According to Harvard Business Review writer, John Coleman, reading broadly is one of the most important habits aspiring business leaders should cultivate. Constantly seeking to improve general knowledge, flex comprehension muscle and increase vocabulary will reap many benefits for business leaders. There is no better way to develop all of the above, and more, than to dive between the pages of, well, just about anything you fancy.
In the article, “For Those Who Want to Lead, Read”, Coleman encourages business leaders to read publications of many different types, claiming that their organisations may “innovate and prosper” with influence from the benefits extensive reading brings. Extensive reading promotes creativity and enhances complex reasoning skills, two of the most important tools in the business leaders’ belt.
Reading widely also results in a broad knowledge base. Coming into frequent contact with new information and ideas, leaders who read are able to assess and possibly integrate them into their businesses. Fields such as economics, psychology and sociology all contain concepts that are likely to be useful to a business leader when applied wisely. Even reading fiction, Coleman says, will benefit business leaders, by helping them develop empathy that can be helpful when dealing with employees and clients.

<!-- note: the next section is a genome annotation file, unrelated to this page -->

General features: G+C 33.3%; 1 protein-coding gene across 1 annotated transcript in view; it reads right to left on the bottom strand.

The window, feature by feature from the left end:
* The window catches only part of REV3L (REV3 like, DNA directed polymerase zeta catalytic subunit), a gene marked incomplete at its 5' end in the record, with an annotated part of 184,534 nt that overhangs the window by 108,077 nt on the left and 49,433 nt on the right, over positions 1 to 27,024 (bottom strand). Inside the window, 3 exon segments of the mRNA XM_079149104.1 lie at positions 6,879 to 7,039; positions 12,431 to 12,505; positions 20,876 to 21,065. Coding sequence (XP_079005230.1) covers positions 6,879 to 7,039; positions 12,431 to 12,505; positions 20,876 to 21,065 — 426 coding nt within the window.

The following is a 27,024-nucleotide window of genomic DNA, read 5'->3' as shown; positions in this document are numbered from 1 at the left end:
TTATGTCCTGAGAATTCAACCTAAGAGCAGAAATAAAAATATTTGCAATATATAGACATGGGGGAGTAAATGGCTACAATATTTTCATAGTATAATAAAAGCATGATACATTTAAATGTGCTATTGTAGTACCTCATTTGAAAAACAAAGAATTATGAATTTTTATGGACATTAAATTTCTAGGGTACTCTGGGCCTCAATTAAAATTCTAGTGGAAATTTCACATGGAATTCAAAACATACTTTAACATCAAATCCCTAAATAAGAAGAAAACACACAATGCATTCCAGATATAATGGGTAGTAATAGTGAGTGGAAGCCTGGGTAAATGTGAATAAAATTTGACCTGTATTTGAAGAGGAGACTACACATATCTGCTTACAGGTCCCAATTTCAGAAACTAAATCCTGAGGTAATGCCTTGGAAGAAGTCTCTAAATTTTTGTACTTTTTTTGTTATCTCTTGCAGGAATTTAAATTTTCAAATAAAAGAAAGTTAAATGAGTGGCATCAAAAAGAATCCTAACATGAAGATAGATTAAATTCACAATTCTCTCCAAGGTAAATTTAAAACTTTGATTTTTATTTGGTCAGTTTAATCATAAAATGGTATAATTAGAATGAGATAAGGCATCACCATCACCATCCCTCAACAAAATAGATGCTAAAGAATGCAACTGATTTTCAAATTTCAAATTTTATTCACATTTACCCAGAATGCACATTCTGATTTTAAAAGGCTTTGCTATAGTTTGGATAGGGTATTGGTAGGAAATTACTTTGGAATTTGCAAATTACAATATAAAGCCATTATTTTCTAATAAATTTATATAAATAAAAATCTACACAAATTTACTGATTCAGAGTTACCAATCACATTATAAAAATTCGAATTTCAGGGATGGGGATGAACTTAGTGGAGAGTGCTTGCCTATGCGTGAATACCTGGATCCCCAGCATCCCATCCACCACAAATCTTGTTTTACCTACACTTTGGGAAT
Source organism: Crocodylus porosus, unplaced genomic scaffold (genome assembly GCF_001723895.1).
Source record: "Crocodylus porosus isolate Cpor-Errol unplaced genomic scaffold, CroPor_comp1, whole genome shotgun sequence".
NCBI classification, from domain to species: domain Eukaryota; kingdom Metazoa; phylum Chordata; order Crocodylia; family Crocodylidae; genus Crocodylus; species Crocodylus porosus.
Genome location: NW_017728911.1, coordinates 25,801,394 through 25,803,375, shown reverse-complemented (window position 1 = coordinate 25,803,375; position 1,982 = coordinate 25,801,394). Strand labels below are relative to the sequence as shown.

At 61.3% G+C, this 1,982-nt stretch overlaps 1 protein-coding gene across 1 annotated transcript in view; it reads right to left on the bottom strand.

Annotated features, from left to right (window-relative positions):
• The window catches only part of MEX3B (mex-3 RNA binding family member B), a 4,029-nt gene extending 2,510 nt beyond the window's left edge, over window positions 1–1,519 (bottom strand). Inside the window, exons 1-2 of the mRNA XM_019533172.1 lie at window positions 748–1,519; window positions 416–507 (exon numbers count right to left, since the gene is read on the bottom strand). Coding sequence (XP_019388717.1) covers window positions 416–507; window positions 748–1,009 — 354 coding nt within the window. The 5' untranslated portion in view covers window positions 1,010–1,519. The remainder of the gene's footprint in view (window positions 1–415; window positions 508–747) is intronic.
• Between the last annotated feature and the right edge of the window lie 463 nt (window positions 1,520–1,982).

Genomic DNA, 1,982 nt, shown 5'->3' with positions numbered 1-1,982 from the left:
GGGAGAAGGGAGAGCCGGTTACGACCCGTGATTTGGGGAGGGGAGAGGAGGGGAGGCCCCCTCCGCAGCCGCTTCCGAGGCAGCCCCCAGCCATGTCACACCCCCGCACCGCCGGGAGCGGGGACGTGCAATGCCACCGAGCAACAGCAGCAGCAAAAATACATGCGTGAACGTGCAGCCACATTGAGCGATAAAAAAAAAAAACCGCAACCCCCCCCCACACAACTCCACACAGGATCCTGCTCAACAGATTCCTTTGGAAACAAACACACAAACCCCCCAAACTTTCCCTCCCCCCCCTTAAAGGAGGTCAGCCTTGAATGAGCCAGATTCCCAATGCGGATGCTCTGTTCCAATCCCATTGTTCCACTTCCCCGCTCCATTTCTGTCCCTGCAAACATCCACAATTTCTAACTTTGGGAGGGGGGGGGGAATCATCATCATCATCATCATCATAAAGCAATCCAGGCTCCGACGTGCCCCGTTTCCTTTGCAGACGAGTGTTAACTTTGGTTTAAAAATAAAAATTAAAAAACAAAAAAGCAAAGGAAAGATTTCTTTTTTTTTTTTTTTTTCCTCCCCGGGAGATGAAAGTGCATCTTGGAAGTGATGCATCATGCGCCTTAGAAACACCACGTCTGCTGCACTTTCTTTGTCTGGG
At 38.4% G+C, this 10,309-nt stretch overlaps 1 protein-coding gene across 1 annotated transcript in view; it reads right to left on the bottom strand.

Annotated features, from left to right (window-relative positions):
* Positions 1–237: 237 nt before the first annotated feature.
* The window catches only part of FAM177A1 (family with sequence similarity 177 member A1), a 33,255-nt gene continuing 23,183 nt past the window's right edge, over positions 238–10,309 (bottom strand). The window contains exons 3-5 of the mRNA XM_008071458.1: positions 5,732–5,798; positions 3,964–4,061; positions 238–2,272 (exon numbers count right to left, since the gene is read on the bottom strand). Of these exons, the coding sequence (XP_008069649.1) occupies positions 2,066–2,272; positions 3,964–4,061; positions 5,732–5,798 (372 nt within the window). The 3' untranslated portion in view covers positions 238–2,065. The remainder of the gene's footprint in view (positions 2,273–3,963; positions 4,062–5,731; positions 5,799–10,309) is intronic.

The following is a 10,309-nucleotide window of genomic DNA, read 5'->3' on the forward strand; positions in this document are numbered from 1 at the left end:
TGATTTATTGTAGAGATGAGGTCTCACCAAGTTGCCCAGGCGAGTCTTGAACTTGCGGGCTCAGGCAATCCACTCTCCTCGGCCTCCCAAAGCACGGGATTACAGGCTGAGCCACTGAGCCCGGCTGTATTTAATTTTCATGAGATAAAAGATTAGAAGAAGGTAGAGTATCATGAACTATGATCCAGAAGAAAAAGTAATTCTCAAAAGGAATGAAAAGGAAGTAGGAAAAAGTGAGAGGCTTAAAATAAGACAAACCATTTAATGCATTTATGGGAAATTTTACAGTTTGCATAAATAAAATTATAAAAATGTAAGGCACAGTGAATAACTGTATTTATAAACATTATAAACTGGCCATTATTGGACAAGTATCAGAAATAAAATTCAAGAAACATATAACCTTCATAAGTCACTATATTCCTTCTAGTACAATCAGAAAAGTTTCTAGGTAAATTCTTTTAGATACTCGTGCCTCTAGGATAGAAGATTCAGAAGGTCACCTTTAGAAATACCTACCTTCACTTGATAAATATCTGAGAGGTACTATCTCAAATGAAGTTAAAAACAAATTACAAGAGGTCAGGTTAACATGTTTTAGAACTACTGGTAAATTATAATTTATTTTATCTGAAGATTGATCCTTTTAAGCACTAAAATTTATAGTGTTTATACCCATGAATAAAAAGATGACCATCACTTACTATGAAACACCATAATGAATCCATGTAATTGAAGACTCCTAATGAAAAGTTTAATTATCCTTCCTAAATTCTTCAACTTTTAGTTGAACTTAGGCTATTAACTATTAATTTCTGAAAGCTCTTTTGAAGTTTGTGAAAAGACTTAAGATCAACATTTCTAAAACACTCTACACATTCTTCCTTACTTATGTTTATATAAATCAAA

Not only are avid readers more likely to understand the needs of colleagues and clients better, they are also more adept at communicating their understanding. Avid readers tend to be more articulate and have a wider vocabulary to choose from, so are able to express themselves more exactly.
Coleman also notes that reading for leisure keeps stress levels down, and so is a healthy way for people in high level positions to relax. It is also supposed to help ward off Alzheimer’s.
Although reading in “unrelated” disciplines or reading for fun might seem like a waste of time, for a savvy aspiring business leader, the opposite is in fact the truth. Spending time reading is investing in the multifaceted intelligence true leaders require; an investment that is bound to pay off.